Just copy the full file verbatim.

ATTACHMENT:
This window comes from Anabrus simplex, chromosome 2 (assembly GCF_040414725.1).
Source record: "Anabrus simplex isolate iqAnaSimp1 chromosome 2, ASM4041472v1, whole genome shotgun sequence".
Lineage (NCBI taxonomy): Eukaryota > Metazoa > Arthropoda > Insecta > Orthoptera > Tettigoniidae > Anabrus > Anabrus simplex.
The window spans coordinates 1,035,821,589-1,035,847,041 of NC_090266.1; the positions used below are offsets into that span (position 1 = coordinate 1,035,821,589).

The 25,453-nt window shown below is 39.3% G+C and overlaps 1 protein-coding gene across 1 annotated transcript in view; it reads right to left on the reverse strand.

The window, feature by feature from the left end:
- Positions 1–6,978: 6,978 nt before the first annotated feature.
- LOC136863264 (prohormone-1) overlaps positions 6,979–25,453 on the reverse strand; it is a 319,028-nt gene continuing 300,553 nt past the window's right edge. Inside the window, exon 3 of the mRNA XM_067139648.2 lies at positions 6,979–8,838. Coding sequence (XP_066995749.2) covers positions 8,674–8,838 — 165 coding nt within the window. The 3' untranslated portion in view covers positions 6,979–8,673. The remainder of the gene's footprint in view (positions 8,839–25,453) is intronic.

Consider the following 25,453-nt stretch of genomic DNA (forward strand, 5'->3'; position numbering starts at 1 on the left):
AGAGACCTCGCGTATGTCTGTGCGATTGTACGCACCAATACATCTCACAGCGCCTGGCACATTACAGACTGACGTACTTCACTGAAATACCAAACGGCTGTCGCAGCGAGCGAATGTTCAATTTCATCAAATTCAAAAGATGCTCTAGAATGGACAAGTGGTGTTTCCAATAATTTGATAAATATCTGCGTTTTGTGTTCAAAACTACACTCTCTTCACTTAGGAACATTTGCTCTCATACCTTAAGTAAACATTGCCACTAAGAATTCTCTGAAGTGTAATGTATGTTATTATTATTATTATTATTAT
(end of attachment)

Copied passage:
This window comes from Anabrus simplex, chromosome 2 (assembly GCF_040414725.1).
Source record: "Anabrus simplex isolate iqAnaSimp1 chromosome 2, ASM4041472v1, whole genome shotgun sequence".
Lineage (NCBI taxonomy): Eukaryota > Metazoa > Arthropoda > Insecta > Orthoptera > Tettigoniidae > Anabrus > Anabrus simplex.
The window spans coordinates 1,035,821,589-1,035,847,041 of NC_090266.1; the positions used below are offsets into that span (position 1 = coordinate 1,035,821,589).

The 25,453-nt window shown below is 39.3% G+C and overlaps 1 protein-coding gene across 1 annotated transcript in view; it reads right to left on the reverse strand.

The window, feature by feature from the left end:
- Positions 1–6,978: 6,978 nt before the first annotated feature.
- LOC136863264 (prohormone-1) overlaps positions 6,979–25,453 on the reverse strand; it is a 319,028-nt gene continuing 300,553 nt past the window's right edge. Inside the window, exon 3 of the mRNA XM_067139648.2 lies at positions 6,979–8,838. Coding sequence (XP_066995749.2) covers positions 8,674–8,838 — 165 coding nt within the window. The 3' untranslated portion in view covers positions 6,979–8,673. The remainder of the gene's footprint in view (positions 8,839–25,453) is intronic.

Consider the following 25,453-nt stretch of genomic DNA (forward strand, 5'->3'; position numbering starts at 1 on the left):
AGAGACCTCGCGTATGTCTGTGCGATTGTACGCACCAATACATCTCACAGCGCCTGGCACATTACAGACTGACGTACTTCACTGAAATACCAAACGGCTGTCGCAGCGAGCGAATGTTCAATTTCATCAAATTCAAAAGATGCTCTAGAATGGACAAGTGGTGTTTCCAATAATTTGATAAATATCTGCGTTTTGTGTTCAAAACTACACTCTCTTCACTTAGGAACATTTGCTCTCATACCTTAAGTAAACATTGCCACTAAGAATTCTCTGAAGTGTAATGTATGTTATTATTATTATTATTATTAT